“It was a matter of driving down miles of country roads, spotting these markers,” he said. “In some cases we just had to track along the route of the pipeline until we found one of those block valve enclosures. Part of what we knew was that the risk for spill was greater closer to the pumping station, so we looked for block valves at least 10 miles from the pumping station.”
He discovered each company’s block valves were manufactured to different specifications, with different shutdown instructions.
They even met with a former pipeline safety inspector to discuss safety measures.
“That’s where we came upon the idea to ask the companies to run their own protocol,” Higgins said. “The truth is, both the maintenance of the pipelines and the practice of the protocols do not meet the federal regulations. Enbridge, for instance, had 800 spills in previous years.”
Between 1999 and 2010, the Polaris Institute determined 804 spills occurred on Enbridge-owned pipelines. Additionally, the institute reported TransCanada was responsible for 152 spills from 2010 to 2015.
A full business day passed before any of the pipelines were turned back on, the Valve Turners said.
“The pipeline companies are basing their complaint on the value of the interruption in the flow of oil,” Higgins said. “They also publicly said there was no actual stoppage in the delivery of oil because of the storage facilities, which is both sad and undermines their complaint about the amount of the damage.”
Although no one was hurt and no oil was spilled, industry experts and pipeline companies have released statements saying the Valve Turners’ actions could have caused significant harm.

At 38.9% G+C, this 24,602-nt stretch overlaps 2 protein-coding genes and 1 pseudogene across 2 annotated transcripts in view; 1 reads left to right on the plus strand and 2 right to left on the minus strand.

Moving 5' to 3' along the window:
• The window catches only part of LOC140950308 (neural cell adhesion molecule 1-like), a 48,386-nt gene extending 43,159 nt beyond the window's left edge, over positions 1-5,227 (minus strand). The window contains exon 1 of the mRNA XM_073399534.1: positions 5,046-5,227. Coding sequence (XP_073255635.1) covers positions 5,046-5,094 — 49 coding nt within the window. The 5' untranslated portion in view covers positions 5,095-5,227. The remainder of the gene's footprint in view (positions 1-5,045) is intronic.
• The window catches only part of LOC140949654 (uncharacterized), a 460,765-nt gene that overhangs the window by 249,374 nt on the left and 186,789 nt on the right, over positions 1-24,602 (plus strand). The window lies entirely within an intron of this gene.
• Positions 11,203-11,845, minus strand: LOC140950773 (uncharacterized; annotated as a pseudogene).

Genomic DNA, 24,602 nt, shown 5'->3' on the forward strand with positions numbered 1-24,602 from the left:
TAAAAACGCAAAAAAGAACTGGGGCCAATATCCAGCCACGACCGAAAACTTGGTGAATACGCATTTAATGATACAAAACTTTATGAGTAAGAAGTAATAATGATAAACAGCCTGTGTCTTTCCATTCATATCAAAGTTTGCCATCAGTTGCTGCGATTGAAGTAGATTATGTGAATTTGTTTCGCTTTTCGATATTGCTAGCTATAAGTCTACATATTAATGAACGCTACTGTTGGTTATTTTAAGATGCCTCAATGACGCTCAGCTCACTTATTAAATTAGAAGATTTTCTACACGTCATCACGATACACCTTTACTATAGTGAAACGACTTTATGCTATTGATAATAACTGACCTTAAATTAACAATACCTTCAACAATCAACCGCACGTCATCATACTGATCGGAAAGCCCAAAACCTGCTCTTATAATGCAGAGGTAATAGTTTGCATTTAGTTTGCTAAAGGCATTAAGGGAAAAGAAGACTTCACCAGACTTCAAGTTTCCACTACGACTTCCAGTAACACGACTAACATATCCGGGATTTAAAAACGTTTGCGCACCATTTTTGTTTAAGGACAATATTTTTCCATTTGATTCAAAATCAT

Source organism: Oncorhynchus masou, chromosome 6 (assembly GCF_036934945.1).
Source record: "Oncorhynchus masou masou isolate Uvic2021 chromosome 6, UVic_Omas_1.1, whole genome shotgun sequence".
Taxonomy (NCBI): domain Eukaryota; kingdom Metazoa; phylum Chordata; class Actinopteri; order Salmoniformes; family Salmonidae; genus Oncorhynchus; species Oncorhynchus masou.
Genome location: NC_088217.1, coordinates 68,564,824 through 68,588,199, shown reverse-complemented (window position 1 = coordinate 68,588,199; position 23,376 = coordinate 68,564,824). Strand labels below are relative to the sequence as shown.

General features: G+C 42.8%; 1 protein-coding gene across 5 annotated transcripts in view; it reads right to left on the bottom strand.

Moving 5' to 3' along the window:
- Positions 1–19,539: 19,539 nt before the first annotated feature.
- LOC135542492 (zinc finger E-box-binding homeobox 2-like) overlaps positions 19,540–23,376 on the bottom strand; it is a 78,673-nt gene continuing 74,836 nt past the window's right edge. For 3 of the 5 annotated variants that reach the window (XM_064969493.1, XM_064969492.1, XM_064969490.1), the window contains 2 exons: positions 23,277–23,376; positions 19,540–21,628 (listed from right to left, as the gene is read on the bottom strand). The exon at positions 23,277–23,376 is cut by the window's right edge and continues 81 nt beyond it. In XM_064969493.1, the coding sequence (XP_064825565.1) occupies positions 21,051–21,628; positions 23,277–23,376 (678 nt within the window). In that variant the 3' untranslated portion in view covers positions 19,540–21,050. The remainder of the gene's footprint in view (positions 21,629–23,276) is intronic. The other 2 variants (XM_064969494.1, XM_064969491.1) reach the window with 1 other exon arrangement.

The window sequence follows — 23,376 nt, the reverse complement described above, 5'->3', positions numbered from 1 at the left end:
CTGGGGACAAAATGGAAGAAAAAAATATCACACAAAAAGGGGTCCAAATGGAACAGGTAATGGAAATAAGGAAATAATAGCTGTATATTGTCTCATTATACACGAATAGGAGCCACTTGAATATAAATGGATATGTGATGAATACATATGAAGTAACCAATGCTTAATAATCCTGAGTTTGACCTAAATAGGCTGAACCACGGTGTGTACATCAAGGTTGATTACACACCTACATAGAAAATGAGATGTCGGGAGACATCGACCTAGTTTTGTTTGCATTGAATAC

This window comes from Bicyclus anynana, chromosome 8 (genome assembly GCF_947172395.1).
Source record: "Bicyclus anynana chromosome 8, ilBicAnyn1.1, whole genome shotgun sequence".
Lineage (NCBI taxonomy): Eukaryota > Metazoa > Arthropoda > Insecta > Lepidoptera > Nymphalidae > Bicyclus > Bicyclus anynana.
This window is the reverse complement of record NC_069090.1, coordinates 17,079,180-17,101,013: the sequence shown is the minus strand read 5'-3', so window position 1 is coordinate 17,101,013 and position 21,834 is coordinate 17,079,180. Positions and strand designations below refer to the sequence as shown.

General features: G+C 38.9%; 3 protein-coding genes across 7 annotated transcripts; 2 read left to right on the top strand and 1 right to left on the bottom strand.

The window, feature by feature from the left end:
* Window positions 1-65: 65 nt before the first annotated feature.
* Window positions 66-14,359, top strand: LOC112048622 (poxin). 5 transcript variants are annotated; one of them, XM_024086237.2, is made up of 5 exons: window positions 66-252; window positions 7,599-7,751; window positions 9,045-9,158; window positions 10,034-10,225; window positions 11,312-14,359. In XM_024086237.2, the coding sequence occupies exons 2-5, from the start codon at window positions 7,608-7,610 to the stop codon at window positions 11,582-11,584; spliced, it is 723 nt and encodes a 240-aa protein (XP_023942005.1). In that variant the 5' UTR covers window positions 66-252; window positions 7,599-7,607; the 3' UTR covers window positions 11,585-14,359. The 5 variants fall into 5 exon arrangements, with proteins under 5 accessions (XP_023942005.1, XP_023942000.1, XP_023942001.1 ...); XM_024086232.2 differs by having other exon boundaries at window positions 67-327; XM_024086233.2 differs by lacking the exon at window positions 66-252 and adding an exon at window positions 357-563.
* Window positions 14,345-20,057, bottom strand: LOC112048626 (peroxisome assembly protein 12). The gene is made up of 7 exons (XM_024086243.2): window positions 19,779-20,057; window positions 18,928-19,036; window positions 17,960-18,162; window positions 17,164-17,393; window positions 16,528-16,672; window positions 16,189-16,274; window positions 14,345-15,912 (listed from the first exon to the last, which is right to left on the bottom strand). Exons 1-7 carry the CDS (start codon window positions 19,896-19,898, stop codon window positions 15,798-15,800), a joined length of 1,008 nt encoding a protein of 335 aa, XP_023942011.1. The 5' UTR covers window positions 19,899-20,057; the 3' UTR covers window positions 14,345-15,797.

The director of Pipeline Safety Trust, a Canadian industry watchdog, told Reuters, “Closing valves on major pipelines can have unexpected consequences, endangering people and the environment. We do not support this type of action.”
Higgins said the last thing his group wanted to do was cause a spill, but “we felt that the risk we took doing this is so much less than the risk of doing nothing in the face of the emergency that confronts us.”
Out of options
The plot to stop the flow of Alberta Tar Sands oil was hatched among a group of friends and fellow climate activists earlier this year, not long after they had all participated in the Break Free from Fossil Fuel events in Anacortes, Wash.
All five of the Valve Turners live in Oregon and Washington, and all had become increasingly frustrated with the failure of the U.S. government to take actions to steer the country away from the impending climate catastrophe.
The activists wanted to escalate their actions.
“In the Pacific Northwest, we’ve been whack-a-mole fighting the huge number of proposals for fossil fuel infrastructure, and one at a time, stopping them,” Higgins said, “but that doesn’t even start to get to the fact that we need to begin ramping back on emissions.”
He said society’s overall complacency to the changing climate is an example of the bystander effect, famously demonstrated in Bibb Latané’s and John Darley’s 1969 experiment. The subject of that experiment was told to fill out paperwork in a waiting room. As they sat there, the waiting room slowly began to fill with smoke. Other people in the room had been told to act as if nothing was wrong. In each trial, the subject looked around the room to see if anyone else was alarmed, and upon seeing complacency, 90 percent of the time they did nothing.
“It’s an emergency, and people are not acting as though it is an emergency, and so people don’t believe that there is one,” Higgins said.
He and the Valve Turners hoped their actions would alert others to the urgent need to take action to roll back emissions.
“We are already in climate catastrophe, and we are headed into much worse,” said Klapstein, one of the two Valve Turners deployed to Minnesota. “Our political system has proved itself unwilling and unable to deal with it. It’s utterly unresponsive.”
As an activist who’s been in the climate fight for some time as a member of the Seattle Raging Grannies, she said she feels she has run out of legal options. As an older retired person, she said it’s her obligation to put herself and her body on the line.